The story of this '90s rotary-powered JDM dream car doesn't start out sliding effortlessly around Willow Springs International Raceway, but with a pair of unlucky Honda builds, a near-death experience and one relentless enthusiast, Aaron Parker. Like most teenagers, Aaron's first car wasn't the Porsche 911 of his dreams but a passed-down Civic EX from his big sis. He modified the Civic coupe through high school, but it ultimately met its fate during an aggressive canyon run. Managing a coffee shop at the time, Aaron was able to save up enough money to get back into another ride, in the form of an Integra GS-R. He enlisted a local shop to build a turbo setup for him, but quickly learned that people are hard to trust. One afternoon, he stopped by the shop and found the entire place had disappeared, including his Integra! A few weeks passed, which filled Aaron with nothing but frustration and disappointment, and then he received an anonymous text with a lead to where his Integra was. When he arrived at the location, he found his car, but the engine was on a pallet, Saran Wrapped with another person's name and address attached. The parts Aaron had purchased were also installed on another Integra—which happened to be the thief's personal car. Aaron alerted the authorities and luckily, he saved his engine block stamp number and the receipts to prove ownership. He took his belongings and hightailed it out of there.
Were the hardships over for Aaron? Not yet... He was halfway to the Honda build of his dreams, which featured a 400-whp turbo setup, Koni/Eibach suspension, and Regamaster wheels, but the body still required attention, for example a massive dent that bugged him on the passenger side. He sourced a new one and sent it to his mother's house; however, after picking it up and driving home, a careless driver ran a red light and collided with the Integra, nearly killing Aaron. "Firefighters and the witnesses were amazed. I should've been severely injured or even dead. That car saved my life," he remembers. After checking if all his body parts were there, Aaron crawled out of the car and knew there was no saving it. But as with all chapters that end, another one opens. Aaron would receive the insurance settlement a few months later and quickly jumped back into another project car—this '93 Mazda RX-7.
It didn't take long for Aaron to get to work. The FD started life as a daily driver but progressed into an all-out drift car once its rotary blew. Tearing down the car exposed all of the shortcuts and hack jobs the previous owner failed to mention. A complete rebuild was in order, along with a large street-port to gain more power. "I wanted to build a car that I could beat on, that wouldn't overheat, that wouldn't be just a weekend toy, and that would run with some of the nicer drift cars out at the track," Aaron tells us. After replacing and upgrading every component he could, the twin-turbo system was ditched for a large Borg Warner EFR 8374 turbo. Along with Aaron's extensive laundry list of mods, the FD is pushing close to 500 whp and 415 ft-lb of torque on E85. "Everyone kept telling me I was 'over-building' the car, but after a year of events, the same people are asking me for advice," Aaron says with a laughs.
When it comes to drifting, good suspension can go a long way. Aaron opted for a set of Stance coilovers paired with Swift springs and Megan Racing adjustable rear arms. The sway bar mounts and sway bars are all custom made.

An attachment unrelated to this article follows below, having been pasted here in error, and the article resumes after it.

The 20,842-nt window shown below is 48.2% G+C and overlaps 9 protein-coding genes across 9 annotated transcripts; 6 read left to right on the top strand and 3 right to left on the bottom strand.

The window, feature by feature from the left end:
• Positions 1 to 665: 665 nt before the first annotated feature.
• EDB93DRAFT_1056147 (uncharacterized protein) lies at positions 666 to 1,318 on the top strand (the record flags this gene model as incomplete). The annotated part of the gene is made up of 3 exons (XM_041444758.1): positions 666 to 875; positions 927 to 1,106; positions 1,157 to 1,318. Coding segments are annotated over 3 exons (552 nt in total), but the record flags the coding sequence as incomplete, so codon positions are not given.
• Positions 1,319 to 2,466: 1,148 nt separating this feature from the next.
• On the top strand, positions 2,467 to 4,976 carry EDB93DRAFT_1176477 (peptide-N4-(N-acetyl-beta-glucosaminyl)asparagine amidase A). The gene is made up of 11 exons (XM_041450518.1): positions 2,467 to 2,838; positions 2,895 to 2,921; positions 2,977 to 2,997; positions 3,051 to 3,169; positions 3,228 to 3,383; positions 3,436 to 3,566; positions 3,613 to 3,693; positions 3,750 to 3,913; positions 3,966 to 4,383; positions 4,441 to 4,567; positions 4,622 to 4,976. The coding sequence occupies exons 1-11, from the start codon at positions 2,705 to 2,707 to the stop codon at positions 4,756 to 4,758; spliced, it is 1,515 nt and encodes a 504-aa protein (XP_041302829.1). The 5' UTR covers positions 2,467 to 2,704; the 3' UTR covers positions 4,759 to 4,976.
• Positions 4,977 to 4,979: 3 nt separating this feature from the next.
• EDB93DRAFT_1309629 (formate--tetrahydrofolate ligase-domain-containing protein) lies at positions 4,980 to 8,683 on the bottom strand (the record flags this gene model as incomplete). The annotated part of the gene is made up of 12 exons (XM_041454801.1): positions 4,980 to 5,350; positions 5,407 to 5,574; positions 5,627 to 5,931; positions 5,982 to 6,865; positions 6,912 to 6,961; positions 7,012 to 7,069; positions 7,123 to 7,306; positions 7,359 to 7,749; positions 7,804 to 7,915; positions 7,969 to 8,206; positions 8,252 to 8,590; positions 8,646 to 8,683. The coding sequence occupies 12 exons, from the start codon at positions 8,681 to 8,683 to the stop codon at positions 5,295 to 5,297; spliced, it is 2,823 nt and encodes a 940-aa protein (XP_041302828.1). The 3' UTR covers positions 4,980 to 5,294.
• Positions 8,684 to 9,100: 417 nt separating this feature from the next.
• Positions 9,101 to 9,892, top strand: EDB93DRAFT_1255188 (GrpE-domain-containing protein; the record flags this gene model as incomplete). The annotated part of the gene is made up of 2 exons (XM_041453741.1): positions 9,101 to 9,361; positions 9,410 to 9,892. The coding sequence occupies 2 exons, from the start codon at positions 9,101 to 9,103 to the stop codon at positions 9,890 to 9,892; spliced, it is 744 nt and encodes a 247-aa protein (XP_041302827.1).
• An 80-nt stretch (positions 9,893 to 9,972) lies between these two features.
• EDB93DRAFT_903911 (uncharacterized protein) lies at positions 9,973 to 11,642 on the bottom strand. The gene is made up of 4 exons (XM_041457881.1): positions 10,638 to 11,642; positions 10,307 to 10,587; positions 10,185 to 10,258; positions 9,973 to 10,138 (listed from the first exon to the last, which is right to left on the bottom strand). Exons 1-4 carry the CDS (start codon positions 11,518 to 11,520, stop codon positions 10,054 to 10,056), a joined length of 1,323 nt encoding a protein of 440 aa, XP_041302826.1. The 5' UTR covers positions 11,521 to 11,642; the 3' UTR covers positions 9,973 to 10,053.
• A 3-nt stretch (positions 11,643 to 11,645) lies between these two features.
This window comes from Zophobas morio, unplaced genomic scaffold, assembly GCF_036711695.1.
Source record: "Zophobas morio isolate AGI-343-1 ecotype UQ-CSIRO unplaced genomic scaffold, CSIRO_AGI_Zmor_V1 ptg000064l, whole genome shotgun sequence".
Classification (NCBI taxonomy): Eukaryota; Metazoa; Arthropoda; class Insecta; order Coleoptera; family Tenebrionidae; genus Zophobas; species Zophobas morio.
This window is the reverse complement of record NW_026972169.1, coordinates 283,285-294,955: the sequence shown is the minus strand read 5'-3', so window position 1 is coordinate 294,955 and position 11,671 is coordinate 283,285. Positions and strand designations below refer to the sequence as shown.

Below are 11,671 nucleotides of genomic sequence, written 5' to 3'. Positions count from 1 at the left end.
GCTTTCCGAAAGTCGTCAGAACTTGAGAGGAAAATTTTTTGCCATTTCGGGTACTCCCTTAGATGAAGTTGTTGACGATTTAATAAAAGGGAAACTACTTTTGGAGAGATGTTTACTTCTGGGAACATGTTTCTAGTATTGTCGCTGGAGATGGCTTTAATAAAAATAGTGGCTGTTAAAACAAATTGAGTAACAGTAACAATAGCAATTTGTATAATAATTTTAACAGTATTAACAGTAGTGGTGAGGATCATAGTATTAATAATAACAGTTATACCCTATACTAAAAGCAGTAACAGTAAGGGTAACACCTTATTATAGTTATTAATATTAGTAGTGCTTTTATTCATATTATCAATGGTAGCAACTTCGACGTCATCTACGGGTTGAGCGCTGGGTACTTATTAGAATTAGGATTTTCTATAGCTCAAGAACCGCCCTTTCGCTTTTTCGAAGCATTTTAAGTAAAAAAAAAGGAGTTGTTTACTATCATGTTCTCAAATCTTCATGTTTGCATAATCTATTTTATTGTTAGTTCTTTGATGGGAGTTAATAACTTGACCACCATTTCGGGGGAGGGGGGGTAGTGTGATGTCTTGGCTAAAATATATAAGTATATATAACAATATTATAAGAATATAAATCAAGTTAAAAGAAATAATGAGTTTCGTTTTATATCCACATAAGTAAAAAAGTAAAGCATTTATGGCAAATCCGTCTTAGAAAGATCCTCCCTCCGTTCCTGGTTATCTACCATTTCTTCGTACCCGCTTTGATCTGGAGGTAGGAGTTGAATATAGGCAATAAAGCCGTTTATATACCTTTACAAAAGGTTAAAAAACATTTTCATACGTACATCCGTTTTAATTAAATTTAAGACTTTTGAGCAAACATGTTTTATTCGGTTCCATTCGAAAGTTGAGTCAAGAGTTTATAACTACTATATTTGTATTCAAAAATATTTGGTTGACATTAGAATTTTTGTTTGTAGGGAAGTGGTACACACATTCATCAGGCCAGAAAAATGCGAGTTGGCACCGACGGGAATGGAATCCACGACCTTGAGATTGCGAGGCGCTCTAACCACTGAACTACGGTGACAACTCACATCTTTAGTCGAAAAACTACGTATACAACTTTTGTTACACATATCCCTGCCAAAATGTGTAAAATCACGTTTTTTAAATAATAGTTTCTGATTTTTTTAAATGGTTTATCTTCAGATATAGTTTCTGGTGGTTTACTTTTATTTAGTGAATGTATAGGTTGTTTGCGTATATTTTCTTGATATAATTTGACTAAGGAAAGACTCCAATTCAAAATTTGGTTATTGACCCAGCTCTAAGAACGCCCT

With all of the tire shredding this RX-7 goes through, you would think the exterior would look like a junk missile car by now. In actuality, it would look right at home at a "soukoukai" drift/track day or on the Touge in Japan. The front is dressed with a Chargespeed front bumper and D-Max vented hood. In the rear you'll find an extremely rare Espirit taillight covers and a retrofitted Voltex WRX diffuser. On all four corners are classic Weds Bazreia wheels to round out the exterior.
Looks can only go so far, though. At the end of the day, Aaron was dedicated to making his car competitive and reliable. So far, he's participated in more than 30 events, and in '15, he competed at his first Formula Drift sanctioned events, Just Drift's Top Drift Pro Am and Top Drift Limited. Of course it wasn't easy, breaking two transmissions and dropping the front subframe to fix a smashed oil pan, but he was able to finish fourth in the Limited series and within the Top 16 in Pro-Am. "I don't ever plan on it being completed," Aaron concludes. "The car will most likely always evolve in one way or another. Currently, it is being set up for this upcoming season. I'll be refreshing a lot of the drivetrain with a semi-peripheral race engine and a pretty cool livery planned. I'm pumped!"
Why is it called "The Wolf"?
Originally my buddy had given the car another name, "Richard Parker," which was the tiger in the novel Life of Pi. Pretty fitting and it worked because my last name matched. But at All Star Bash '14, which was actually my first real drift event, some of my friends didn't agree. We were talking about the names of our cars, and another one of my buddies said, "A tiger? Nahhh, man. That's not a tiger, it's more of a wolf!" And right when he said that, I got the chills, my eyes lit up, and I knew that was it." -Aaron Parker
Brothers in Drift
Through his RX-7 build, Aaron was able to network with some key people such as Pro 2 driver and owner of Rad Industries "Rad Dan" Burkett, as well world-renown driver "Mad Mike" Whiddet. Dan helped Aaron during the FD build when it came to sourcing certain rotary parts and custom fabrication work. Dan also introduced Aaron to Mad Mike, and from there, it was like one big happy family. Aaron is now one of Mad Mike's lead mechanics on the Mazda Red Bull Formula Drift team. Don't forget to holler at Aaron if you find yourself in the pits at one of the FD event this year!